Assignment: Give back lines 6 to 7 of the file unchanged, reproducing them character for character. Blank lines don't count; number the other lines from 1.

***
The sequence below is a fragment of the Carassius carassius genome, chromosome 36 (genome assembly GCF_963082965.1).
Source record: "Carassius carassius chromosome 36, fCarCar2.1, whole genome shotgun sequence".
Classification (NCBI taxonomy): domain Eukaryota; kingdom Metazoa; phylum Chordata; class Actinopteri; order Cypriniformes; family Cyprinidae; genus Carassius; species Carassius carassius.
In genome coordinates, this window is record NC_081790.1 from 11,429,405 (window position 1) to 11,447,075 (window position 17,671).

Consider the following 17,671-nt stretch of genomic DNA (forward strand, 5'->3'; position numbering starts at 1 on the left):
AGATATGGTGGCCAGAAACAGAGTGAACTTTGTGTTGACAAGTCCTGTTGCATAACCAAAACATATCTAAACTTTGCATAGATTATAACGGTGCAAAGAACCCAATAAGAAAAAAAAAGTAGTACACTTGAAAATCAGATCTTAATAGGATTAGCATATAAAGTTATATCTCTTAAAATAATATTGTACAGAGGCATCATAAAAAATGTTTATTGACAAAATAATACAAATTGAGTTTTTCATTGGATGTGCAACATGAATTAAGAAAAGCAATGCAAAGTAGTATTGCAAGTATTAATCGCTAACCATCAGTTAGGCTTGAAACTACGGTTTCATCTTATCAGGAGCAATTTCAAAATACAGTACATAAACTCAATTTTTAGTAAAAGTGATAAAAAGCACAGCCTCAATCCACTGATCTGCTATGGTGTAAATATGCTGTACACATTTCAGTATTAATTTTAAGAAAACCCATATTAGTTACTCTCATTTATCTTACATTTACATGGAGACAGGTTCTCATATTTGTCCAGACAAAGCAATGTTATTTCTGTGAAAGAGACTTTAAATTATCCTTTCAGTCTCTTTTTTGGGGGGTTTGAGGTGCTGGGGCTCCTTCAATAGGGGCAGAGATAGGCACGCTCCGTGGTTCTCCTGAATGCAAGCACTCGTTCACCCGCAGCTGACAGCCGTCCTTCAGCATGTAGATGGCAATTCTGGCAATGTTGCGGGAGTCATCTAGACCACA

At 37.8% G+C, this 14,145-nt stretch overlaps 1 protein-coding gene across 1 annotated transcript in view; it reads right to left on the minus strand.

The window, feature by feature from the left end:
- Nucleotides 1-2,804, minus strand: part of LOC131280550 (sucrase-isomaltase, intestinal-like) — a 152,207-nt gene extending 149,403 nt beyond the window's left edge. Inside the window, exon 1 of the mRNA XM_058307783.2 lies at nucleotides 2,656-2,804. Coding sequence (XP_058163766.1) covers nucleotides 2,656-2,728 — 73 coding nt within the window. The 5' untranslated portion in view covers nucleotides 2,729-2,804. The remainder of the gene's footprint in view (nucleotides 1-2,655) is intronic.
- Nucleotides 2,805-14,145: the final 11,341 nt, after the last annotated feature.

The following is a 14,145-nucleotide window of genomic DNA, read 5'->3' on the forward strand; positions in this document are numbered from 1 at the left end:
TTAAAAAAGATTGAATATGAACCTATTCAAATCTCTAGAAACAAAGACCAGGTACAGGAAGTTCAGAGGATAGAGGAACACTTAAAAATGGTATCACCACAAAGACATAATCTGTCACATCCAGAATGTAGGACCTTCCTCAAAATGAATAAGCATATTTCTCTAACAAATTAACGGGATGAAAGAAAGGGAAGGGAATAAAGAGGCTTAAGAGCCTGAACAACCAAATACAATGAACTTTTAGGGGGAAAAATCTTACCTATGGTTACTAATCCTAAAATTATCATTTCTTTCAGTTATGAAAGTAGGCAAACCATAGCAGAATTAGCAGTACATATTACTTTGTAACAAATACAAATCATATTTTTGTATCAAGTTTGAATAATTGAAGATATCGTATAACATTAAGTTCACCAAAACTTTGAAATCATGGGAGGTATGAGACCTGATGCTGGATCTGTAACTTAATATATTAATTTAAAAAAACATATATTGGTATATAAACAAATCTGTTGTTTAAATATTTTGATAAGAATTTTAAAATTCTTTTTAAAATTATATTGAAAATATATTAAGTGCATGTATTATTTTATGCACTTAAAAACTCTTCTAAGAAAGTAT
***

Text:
AGATATGGTGGCCAGAAACAGAGTGAACTTTGTGTTGACAAGTCCTGTTGCATAACCAAAACATATCTAAACTTTGCATAGATTATAACGGTGCAAAGAACCCAATAAGAAAAAAAAAGTAGTACACTTGAAAATCAGATCTTAATAGGATTAGCATATAAAGTTATATCTCTTAAAATAATATTGTACAGAGGCATCATAAAAAATGTTTATTGACAAAATAATACAAATTGAGTTTTTCATTGGATGTGCAACATGAATTAAGAAAAGCAATGCAAAGTAGTATTGCAAGTATTAATCGCTAACCATCAGTTAGGCTTGAAACTACGGTTTCATCTTATCAGGAGCAATTTCAAAATACAGTACATAAACTCAATTTTTAGTAAAAGTGATAAAAAGCACAGCCTCAATCCACTGATCTGCTATGGTGTAAATATGCTGTACACATTTCAGTATTAATTTTAAGAAAACCCATATTAGTTACTCTCATTTATCTTACATTTACATGGAGACAGGTTCTCATATTTGTCCAGACAAAGCAATGTTATTTCTGTGAAAGAGACTTTAAATTATCCTTTCAGTCTCTTTTTTGGGGGGTTTGAGGTGCTGGGGCTCCTTCAATAGGGGCAGAGATAGGCACGCTCCGTGGTTCTCCTGAATGCAAGCACTCGTTCACCCGCAGCTGACAGCCGTCCTTCAGCATGTAGATGGCAATTCTGGCAATGTTGCGGGAGTCATCTAGACCACA

At 37.8% G+C, this 14,145-nt stretch overlaps 1 protein-coding gene across 1 annotated transcript in view; it reads right to left on the minus strand.